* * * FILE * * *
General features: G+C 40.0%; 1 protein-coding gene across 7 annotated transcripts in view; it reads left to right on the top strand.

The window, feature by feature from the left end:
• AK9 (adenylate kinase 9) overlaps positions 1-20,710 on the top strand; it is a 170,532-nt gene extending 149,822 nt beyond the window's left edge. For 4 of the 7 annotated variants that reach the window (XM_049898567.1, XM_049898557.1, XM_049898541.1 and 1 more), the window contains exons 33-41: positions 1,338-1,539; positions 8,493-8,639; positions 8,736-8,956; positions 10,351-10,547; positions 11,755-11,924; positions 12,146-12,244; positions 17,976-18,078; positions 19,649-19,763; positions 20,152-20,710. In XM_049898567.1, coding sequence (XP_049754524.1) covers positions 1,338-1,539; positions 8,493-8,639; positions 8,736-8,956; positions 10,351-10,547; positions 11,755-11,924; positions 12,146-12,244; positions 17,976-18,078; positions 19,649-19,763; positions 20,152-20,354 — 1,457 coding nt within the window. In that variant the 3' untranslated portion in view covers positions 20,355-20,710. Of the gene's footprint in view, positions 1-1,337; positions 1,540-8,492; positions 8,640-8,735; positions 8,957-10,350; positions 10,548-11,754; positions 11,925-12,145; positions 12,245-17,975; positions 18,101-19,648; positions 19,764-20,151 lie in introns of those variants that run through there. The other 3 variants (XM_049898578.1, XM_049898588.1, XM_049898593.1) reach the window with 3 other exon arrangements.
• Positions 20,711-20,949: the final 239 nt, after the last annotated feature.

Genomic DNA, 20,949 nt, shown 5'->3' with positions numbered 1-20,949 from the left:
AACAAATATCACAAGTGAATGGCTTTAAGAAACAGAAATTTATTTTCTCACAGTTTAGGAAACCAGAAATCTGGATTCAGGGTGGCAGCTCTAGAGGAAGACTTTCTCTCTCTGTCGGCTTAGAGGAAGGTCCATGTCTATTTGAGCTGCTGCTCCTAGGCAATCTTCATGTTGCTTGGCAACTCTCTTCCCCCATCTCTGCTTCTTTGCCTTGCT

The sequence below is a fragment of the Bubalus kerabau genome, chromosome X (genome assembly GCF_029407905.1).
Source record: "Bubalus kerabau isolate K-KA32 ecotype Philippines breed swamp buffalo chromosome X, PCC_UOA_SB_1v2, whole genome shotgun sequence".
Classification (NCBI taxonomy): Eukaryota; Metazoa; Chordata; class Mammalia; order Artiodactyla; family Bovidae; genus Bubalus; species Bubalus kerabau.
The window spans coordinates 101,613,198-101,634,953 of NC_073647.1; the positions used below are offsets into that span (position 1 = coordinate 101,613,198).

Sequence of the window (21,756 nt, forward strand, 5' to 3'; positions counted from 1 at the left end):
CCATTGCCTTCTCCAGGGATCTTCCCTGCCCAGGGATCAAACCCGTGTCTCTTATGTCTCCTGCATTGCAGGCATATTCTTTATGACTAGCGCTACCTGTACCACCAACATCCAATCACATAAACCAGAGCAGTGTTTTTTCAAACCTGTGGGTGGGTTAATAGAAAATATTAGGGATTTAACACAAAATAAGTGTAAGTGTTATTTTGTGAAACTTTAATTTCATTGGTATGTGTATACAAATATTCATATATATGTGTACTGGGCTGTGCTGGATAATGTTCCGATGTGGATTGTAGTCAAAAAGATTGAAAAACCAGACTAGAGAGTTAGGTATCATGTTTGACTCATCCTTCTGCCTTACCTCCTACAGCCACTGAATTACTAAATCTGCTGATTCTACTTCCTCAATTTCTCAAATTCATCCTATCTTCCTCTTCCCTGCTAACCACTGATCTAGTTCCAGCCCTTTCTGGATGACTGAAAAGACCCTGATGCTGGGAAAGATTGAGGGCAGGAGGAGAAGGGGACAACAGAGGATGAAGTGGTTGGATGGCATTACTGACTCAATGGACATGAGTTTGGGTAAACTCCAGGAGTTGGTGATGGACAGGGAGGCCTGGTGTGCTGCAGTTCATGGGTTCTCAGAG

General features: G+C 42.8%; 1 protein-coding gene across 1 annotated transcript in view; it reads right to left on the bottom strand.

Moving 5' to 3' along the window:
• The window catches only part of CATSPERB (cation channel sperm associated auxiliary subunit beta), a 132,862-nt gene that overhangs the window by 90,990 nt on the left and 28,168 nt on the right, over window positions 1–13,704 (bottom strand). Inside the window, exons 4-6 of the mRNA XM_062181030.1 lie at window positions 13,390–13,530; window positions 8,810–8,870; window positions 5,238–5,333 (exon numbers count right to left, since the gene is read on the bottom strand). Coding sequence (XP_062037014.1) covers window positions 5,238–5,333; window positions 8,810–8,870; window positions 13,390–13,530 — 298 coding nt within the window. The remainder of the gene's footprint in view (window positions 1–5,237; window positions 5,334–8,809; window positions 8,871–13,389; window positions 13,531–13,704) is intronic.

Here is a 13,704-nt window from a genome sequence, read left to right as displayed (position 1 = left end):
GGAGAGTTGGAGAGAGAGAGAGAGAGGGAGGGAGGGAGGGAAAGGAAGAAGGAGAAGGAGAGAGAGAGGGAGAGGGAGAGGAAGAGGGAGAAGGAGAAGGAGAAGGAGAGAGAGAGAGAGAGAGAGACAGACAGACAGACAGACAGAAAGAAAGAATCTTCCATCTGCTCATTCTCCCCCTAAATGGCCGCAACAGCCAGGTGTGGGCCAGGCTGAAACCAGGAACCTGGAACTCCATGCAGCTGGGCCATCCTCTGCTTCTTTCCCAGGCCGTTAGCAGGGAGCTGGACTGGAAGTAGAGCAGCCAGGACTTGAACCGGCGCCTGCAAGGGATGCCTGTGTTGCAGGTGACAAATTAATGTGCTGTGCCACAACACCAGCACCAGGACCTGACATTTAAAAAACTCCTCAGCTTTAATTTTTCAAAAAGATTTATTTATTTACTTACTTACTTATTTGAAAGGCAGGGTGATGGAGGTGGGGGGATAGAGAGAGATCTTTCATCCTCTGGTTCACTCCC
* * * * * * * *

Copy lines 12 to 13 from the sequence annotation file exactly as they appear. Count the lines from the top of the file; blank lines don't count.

CCATTGCCTTCTCCAGGGATCTTCCCTGCCCAGGGATCAAACCCGTGTCTCTTATGTCTCCTGCATTGCAGGCATATTCTTTATGACTAGCGCTACCTGTACCACCAACATCCAATCACATAAACCAGAGCAGTGTTTTTTCAAACCTGTGGGTGGGTTAATAGAAAATATTAGGGATTTAACACAAAATAAGTGTAAGTGTTATTTTGTGAAACTTTAATTTCATTGGTATGTGTATACAAATATTCATATATATGTGTACTGGGCTGTGCTGGATAATGTTCCGATGTGGATTGTAGTCAAAAAGATTGAAAAACCAGACTAGAGAGTTAGGTATCATGTTTGACTCATCCTTCTGCCTTACCTCCTACAGCCACTGAATTACTAAATCTGCTGATTCTACTTCCTCAATTTCTCAAATTCATCCTATCTTCCTCTTCCCTGCTAACCACTGATCTAGTTCCAGCCCTTTCTGGATGACTGAAAAGACCCTGATGCTGGGAAAGATTGAGGGCAGGAGGAGAAGGGGACAACAGAGGATGAAGTGGTTGGATGGCATTACTGACTCAATGGACATGAGTTTGGGTAAACTCCAGGAGTTGGTGATGGACAGGGAGGCCTGGTGTGCTGCAGTTCATGGGTTCTCAGAG

General features: G+C 42.8%; 1 protein-coding gene across 1 annotated transcript in view; it reads right to left on the bottom strand.